The original late-bloomer, Plumbago makes a belated appearance in spring, after most of the garden is well under way. Quickly meandering over rocks and across troublesome bare spots, it begins blooming in late summer, just as the rest of the flower garden is calling it quits. The peacock-blue flowers are flattish and held wide open, just 3/4-inch across yet very prominent against the small, bright green leaves. As the weather cools, the foliage turns a rich mahogany, enhancing this plant's appeal.
Only 8 to 12 inches high, it forms mats 12 to 18 inches across. Plumbago is superb for ground cover, edging, or underplanting shrubs. Or, if you have a fall perennial bed, by all means plant it in front of your pink Mums and red Asters!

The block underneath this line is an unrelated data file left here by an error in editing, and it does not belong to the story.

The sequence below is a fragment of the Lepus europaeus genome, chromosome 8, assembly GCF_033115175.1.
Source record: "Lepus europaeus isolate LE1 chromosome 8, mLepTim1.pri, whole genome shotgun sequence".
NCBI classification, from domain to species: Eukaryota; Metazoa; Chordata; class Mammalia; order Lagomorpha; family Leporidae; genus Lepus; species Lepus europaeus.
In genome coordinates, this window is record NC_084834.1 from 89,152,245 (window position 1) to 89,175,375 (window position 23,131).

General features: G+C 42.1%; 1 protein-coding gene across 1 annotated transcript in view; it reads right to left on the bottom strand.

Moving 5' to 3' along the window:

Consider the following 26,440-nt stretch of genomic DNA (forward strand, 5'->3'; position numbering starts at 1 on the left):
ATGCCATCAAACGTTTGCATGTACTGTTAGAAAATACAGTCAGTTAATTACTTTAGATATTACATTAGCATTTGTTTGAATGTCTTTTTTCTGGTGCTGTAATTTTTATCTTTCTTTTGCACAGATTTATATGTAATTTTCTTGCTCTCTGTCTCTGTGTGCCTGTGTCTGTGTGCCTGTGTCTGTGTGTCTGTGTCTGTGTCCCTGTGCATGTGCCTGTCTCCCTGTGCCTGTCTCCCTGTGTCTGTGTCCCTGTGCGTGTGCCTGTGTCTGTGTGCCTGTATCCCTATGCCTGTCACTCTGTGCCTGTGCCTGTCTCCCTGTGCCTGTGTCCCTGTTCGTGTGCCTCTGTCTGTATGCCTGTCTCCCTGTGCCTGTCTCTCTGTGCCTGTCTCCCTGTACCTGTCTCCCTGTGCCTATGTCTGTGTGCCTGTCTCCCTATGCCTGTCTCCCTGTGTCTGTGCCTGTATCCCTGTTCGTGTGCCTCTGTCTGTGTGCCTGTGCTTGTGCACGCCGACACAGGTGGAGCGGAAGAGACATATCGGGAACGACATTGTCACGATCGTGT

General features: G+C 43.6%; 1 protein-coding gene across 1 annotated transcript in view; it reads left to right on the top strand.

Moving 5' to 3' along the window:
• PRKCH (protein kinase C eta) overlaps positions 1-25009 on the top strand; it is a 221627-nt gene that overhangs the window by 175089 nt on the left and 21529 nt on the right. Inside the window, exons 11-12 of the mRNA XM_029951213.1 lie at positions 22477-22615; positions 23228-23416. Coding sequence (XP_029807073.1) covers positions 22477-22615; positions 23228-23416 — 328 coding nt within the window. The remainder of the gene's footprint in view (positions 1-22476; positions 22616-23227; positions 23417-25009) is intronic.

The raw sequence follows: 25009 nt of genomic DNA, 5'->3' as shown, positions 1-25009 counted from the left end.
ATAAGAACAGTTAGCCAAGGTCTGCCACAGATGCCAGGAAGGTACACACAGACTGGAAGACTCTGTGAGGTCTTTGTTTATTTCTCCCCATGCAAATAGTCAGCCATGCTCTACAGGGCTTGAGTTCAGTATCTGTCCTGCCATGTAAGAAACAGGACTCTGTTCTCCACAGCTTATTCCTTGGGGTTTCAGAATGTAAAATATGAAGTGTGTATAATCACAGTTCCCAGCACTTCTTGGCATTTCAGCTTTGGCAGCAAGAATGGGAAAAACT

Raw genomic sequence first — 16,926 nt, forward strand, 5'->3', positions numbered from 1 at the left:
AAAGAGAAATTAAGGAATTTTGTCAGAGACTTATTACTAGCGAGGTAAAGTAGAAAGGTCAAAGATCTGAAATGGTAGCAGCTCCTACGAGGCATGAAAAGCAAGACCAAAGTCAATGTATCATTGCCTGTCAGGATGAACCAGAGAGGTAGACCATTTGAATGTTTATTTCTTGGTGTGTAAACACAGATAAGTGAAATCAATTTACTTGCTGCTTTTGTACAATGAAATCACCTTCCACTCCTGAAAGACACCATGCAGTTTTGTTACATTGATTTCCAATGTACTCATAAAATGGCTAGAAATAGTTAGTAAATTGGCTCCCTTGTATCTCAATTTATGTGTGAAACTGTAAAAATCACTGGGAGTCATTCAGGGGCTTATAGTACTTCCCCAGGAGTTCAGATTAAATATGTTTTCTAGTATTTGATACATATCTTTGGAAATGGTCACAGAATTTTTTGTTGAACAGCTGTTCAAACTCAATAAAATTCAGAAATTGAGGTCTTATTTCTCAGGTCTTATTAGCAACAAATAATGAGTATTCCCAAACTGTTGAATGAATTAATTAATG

Dwarf Plumbago thrives in good soil or poor, in heat or cold, in sun or shade (partial shade is ideal). It does need good soil drainage and prefers dry to wet conditions, but these are its only requirements. Mulch lightly in winter in zones 5 and 6. Zones 5-9.
As the deer population has boomed and
food has become scarcer, they have become more aggressive. In some areas deer will
strip your garden bare, leaving nothing green or flowery behind. While there is no such thing as a completely deer-proof garden, there
are some effective things you can do to protect your garden from these